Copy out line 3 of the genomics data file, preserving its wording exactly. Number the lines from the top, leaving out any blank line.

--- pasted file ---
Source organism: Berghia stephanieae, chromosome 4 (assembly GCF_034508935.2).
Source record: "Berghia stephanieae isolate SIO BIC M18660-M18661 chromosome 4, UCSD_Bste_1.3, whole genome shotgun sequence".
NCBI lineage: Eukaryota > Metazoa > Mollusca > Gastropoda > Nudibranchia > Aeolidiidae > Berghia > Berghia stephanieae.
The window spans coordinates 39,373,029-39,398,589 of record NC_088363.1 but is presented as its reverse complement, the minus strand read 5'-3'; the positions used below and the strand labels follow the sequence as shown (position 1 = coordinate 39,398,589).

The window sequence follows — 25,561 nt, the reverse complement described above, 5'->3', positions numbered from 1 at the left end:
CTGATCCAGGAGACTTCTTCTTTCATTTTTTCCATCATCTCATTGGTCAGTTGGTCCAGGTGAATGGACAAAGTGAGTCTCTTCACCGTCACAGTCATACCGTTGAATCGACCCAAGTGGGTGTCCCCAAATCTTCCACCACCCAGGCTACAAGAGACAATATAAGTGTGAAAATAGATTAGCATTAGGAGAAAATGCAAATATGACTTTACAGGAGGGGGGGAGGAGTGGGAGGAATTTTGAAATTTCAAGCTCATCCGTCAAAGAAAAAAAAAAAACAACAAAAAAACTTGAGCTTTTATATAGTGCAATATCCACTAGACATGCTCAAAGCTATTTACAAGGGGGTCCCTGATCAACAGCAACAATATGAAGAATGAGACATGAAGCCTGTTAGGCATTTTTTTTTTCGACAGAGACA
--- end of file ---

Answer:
NCBI lineage: Eukaryota > Metazoa > Mollusca > Gastropoda > Nudibranchia > Aeolidiidae > Berghia > Berghia stephanieae.